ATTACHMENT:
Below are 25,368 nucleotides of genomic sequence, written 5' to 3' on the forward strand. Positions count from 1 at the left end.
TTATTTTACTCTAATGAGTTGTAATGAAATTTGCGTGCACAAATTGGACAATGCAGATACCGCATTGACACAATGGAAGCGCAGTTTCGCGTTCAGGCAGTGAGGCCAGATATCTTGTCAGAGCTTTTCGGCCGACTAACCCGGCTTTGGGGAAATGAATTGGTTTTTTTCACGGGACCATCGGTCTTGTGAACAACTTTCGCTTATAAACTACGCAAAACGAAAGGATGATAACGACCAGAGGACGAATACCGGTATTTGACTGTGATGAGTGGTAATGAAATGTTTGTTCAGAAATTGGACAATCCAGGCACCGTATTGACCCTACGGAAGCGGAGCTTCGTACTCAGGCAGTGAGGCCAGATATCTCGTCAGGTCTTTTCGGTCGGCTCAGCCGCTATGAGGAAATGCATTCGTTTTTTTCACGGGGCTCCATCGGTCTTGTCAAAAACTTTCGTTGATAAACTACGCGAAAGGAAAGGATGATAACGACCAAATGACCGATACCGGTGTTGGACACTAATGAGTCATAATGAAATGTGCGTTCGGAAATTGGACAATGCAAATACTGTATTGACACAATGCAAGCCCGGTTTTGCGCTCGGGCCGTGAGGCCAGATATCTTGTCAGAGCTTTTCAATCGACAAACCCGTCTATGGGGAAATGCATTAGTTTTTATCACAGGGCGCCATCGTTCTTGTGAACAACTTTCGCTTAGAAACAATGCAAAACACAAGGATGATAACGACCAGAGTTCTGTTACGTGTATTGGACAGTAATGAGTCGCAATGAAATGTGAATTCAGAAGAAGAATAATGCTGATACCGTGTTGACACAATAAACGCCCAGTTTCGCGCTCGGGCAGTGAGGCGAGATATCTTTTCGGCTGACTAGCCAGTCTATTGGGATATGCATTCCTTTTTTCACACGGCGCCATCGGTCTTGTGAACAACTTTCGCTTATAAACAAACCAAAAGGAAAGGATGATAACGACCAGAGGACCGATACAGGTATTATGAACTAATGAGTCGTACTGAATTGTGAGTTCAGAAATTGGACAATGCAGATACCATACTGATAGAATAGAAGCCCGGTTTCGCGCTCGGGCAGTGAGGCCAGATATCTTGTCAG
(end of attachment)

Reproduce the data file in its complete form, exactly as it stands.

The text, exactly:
Below are 25,368 nucleotides of genomic sequence, written 5' to 3' on the forward strand. Positions count from 1 at the left end.
TTATTTTACTCTAATGAGTTGTAATGAAATTTGCGTGCACAAATTGGACAATGCAGATACCGCATTGACACAATGGAAGCGCAGTTTCGCGTTCAGGCAGTGAGGCCAGATATCTTGTCAGAGCTTTTCGGCCGACTAACCCGGCTTTGGGGAAATGAATTGGTTTTTTTCACGGGACCATCGGTCTTGTGAACAACTTTCGCTTATAAACTACGCAAAACGAAAGGATGATAACGACCAGAGGACGAATACCGGTATTTGACTGTGATGAGTGGTAATGAAATGTTTGTTCAGAAATTGGACAATCCAGGCACCGTATTGACCCTACGGAAGCGGAGCTTCGTACTCAGGCAGTGAGGCCAGATATCTCGTCAGGTCTTTTCGGTCGGCTCAGCCGCTATGAGGAAATGCATTCGTTTTTTTCACGGGGCTCCATCGGTCTTGTCAAAAACTTTCGTTGATAAACTACGCGAAAGGAAAGGATGATAACGACCAAATGACCGATACCGGTGTTGGACACTAATGAGTCATAATGAAATGTGCGTTCGGAAATTGGACAATGCAAATACTGTATTGACACAATGCAAGCCCGGTTTTGCGCTCGGGCCGTGAGGCCAGATATCTTGTCAGAGCTTTTCAATCGACAAACCCGTCTATGGGGAAATGCATTAGTTTTTATCACAGGGCGCCATCGTTCTTGTGAACAACTTTCGCTTAGAAACAATGCAAAACACAAGGATGATAACGACCAGAGTTCTGTTACGTGTATTGGACAGTAATGAGTCGCAATGAAATGTGAATTCAGAAGAAGAATAATGCTGATACCGTGTTGACACAATAAACGCCCAGTTTCGCGCTCGGGCAGTGAGGCGAGATATCTTTTCGGCTGACTAGCCAGTCTATTGGGATATGCATTCCTTTTTTCACACGGCGCCATCGGTCTTGTGAACAACTTTCGCTTATAAACAAACCAAAAGGAAAGGATGATAACGACCAGAGGACCGATACAGGTATTATGAACTAATGAGTCGTACTGAATTGTGAGTTCAGAAATTGGACAATGCAGATACCATACTGATAGAATAGAAGCCCGGTTTCGCGCTCGGGCAGTGAGGCCAGATATCTTGTCAG